As realistic as many artificial hands may look, the currently available prosthetics are still much, much stiffer than human skin.
Engineers introduce a redesign that’s structured to feel more like real flesh, even during a firm handshake.
To find out how to make prosthetics real to the touch, the team, led by John-John Cabibihan of the National University of Singapore, examined various new and old configurations of synthetic hands for their ‘skin compliance behavior.’
In the simulation, prosthetics of this new kind deform about 2 mm under forces like those generated during a handshake (a 2 N force) – a similar amount to human flesh.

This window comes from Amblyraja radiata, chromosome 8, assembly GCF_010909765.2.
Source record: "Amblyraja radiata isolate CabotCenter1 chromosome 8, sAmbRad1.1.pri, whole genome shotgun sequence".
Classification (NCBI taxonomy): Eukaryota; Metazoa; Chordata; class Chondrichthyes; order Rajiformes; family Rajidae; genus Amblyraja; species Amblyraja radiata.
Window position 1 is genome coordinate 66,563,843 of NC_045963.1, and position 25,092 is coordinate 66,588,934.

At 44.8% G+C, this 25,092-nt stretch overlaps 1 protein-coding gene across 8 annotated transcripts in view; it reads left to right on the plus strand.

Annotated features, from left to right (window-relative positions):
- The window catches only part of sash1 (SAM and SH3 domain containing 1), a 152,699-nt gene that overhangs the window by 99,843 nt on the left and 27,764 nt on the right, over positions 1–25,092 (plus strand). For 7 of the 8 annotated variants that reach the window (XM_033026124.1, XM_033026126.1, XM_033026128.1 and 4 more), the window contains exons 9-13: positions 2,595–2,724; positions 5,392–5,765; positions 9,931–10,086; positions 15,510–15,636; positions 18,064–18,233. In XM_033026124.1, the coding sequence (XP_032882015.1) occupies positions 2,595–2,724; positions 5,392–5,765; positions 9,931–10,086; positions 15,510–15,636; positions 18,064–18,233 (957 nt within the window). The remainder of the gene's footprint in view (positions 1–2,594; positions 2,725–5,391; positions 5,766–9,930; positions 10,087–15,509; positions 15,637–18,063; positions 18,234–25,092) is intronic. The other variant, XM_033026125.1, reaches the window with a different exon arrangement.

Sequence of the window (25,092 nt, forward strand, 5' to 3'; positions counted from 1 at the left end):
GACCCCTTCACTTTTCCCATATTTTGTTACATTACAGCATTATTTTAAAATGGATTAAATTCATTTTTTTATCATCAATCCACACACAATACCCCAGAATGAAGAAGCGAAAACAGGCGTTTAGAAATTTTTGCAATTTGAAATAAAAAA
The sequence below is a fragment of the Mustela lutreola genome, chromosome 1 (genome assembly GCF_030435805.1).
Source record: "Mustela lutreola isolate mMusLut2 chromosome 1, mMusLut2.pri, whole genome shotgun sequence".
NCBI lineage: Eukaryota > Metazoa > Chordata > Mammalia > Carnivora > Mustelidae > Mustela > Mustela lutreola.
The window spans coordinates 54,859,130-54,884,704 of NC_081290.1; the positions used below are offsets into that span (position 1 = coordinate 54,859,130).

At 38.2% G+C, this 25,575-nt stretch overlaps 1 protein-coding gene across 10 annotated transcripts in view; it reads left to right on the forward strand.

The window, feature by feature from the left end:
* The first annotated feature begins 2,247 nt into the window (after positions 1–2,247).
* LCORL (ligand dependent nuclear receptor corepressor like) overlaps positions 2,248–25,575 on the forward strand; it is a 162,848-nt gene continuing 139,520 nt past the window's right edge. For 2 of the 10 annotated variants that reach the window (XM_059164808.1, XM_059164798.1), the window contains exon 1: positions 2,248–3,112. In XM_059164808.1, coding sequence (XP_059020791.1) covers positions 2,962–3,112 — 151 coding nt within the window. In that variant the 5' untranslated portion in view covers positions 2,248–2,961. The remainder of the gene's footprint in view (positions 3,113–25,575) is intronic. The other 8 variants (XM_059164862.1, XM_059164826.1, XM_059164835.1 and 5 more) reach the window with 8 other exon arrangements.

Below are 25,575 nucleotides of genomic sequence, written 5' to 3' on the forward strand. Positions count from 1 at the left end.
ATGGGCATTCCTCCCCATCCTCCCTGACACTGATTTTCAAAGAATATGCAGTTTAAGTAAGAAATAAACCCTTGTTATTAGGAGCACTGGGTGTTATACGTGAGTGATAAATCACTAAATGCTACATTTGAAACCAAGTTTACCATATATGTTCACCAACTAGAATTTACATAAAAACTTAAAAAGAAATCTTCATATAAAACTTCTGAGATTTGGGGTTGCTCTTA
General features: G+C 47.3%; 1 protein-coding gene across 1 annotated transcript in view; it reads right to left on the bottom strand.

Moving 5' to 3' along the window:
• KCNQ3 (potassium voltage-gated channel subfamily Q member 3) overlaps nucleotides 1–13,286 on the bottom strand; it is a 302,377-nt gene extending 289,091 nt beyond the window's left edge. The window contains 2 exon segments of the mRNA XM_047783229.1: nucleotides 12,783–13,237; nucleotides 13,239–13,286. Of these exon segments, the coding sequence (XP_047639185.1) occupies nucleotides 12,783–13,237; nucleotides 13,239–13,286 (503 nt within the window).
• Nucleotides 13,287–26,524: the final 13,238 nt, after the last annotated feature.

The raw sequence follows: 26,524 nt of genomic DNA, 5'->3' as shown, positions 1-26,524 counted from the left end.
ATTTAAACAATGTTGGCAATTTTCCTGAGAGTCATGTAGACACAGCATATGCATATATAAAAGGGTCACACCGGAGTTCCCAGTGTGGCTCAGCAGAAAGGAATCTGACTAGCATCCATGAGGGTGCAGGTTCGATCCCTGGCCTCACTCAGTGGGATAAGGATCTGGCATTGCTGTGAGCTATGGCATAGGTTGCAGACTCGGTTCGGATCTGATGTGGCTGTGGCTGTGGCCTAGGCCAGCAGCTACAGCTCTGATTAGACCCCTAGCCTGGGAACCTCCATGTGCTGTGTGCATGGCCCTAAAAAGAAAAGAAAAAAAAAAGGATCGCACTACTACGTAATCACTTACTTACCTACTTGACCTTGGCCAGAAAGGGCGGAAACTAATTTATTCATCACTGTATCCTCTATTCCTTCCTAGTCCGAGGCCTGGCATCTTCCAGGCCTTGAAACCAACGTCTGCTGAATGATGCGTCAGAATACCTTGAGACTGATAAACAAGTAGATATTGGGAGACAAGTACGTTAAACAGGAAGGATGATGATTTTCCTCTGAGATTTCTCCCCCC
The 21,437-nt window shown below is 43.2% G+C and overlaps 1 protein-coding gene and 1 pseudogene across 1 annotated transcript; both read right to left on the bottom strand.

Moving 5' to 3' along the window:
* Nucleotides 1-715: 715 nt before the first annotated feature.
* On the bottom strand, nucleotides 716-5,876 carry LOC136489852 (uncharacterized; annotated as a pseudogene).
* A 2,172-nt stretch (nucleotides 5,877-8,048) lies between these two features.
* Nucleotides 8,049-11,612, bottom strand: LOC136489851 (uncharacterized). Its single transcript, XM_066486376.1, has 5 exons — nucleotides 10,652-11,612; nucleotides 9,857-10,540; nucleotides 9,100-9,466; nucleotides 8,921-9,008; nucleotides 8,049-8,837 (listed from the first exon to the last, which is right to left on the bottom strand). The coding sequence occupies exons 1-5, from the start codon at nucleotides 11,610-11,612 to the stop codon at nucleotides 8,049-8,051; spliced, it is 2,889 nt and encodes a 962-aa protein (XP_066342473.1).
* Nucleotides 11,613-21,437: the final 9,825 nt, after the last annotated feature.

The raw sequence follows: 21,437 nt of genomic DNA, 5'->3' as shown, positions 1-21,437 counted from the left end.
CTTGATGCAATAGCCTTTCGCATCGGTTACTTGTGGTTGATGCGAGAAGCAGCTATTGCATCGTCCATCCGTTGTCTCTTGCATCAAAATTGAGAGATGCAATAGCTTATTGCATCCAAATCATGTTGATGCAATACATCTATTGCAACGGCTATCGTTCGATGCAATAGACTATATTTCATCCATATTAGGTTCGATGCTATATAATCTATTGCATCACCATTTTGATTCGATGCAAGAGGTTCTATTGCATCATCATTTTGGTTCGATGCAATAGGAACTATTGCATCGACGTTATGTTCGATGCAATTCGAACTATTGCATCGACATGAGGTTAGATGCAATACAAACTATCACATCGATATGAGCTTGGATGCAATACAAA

By adding 2 mm of height with open pockets of air to the synthetic fingers increased the skin compliance of the silicone material to 235% and of the polyurethane material to 436%.
Also, while an indentation of 2 N force on the new synthetic skin achieved a displacement of more than 2 mm, commercially available prosthetic hands can only achieve 0.2 mm.
The study was published in the Journal of Neuroengineering and Rehabilitation.
Image: Cabibihan et al.
This post was originally published on Smartplanet.com